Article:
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Nation to sustain growth in cross-border e-commerce despite challenges

By LIU ZHIHUA | China Daily | Updated: 2022-01-24 09:47

Employees of a cross-border e-commerce park in Ganzhou, Jiangxi province, promote sales of furniture via livestreaming. [Photo/XINHUA]

Cross-border e-commerce in China will sustain its growth momentum throughout the year despite various challenges, propelled by new business forms such as overseas warehouses, technological advances and growing demand for stay-at-home products, experts and business leaders said.

They added the nation's strong industrial and supply chain resilience will continue to provide a solid base for the sector to grow.

The latest data from the General Administration of Customs showed China's cross-border e-commerce imports and exports totaled 1.98 trillion yuan ($311.9 billion) in 2021, expanding 15 percent year-on-year. Exports totaled 1.44 trillion yuan, up 24.5 percent on a yearly basis.

DHgate, a leading Chinese B2B cross-border e-commerce market platform, has seen a continuous surge of Chinese products in international markets. The top five countries importing Chinese goods from DHgate are the United States, the United Kingdom, Australia, Canada and France. There is also rising demand from emerging markets such as the Seychelles, Zimbabwe and Senegal, the company said.

Wang Xin, executive president of the Shenzhen Cross-Border E-Commerce Association, said China's increasingly improved infrastructure for cross-border e-commerce, including overseas warehouses, the China-Europe Railway Express and the application of digital tools in trade, has propelled Chinese micro, small and medium enterprises to engage in foreign trade activities.

Compared with other economies, China's complete industrial sectors, stable supply chain and relatively cheap prices have created a solid foundation for Chinese producers to tap the potential of cross-border e-commerce despite uncertainties from the COVID-19 pandemic, Wang said.

She also forecast that rising demand for cross-border e-commerce in emerging markets will inject an impetus for growth by Chinese traders, although cross-border e-commerce markets in developed economies have matured and lack signs of speedy growth.

Diane Wang, founder, chairperson and CEO of DHgate, said there will be stable growth in cross-border e-commerce trade for personal protective equipment, stay-at-home economy products such as home video and audio systems, monitors and small kitchen appliances.

There will also be large demand for China's electric bicycles, scooters and related accessories such as tires since overseas consumers are switching from public transportation to private transportation in countries like Italy, France and the UK, she said.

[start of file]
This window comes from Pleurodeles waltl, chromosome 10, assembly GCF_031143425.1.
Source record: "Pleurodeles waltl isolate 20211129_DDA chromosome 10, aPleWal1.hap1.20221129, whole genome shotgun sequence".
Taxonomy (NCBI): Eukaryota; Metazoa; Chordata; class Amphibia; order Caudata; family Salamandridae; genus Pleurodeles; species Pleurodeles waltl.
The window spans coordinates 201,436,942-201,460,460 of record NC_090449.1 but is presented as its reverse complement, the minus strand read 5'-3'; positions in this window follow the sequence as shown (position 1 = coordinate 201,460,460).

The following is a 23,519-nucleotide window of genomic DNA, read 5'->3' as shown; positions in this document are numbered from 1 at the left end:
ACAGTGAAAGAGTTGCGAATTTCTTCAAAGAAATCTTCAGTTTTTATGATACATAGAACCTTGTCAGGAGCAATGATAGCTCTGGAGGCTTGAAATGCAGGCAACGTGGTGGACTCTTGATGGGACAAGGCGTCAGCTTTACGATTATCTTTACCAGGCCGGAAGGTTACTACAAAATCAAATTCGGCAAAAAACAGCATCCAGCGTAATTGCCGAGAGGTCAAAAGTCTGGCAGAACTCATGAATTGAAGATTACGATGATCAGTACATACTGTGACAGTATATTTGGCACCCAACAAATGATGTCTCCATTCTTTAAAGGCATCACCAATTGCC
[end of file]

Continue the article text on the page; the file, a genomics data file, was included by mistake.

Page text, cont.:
"More and more companies will leverage overseas warehouses to boost their growth amid their go-local efforts. E-commerce software tools such as Shopify and MyyShop will enable more micro firms and even individuals to set up their own online stores, find their suppliers and handle payment and logistics easily," Diane Wang said. "I also expect more people in the sector to try various marketing methods such as short videos and livestreaming."

JD Global Sales, Chinese internet giant JD's cross-border e-commerce platform, has also seen a strong presence in global markets given China's swift growth in the sector.

JD has now been operating roughly 80 bonded and overseas warehouses globally. It can provide an integrated full-chain solution to meet sellers' diverse demands, such as transportation by air, rail, sea and truck between China and the US, as well as the European, Middle East and Asia-Pacific regions.

JD's worldwide supply chain network has reached more than 220 countries and regions. It is building a robust and efficient cross-border infrastructure for global sellers and shoppers which feature two-way, 48-hour delivery pathways.

However, logistics will continue to be the largest obstacle for cross-border e-commerce, as the global supply chain has suffered from the unprecedented pressure exerted by COVID-19, resulting in product shortages, lack of efficiency, disruption and so on, according to Diane Wang.

Micro, small and medium enterprises, which form the majority of sellers on DHgate, also need to update their digital mindset and capacity to remain resilient and seek better growth. There is still not enough training available for suppliers, nor enough funding to support their digitalization efforts, she said.

Wang Xin with the industry association suggested that Chinese enterprises need to become more familiar with foreign regulations, especially in the field of intellectual property protection.

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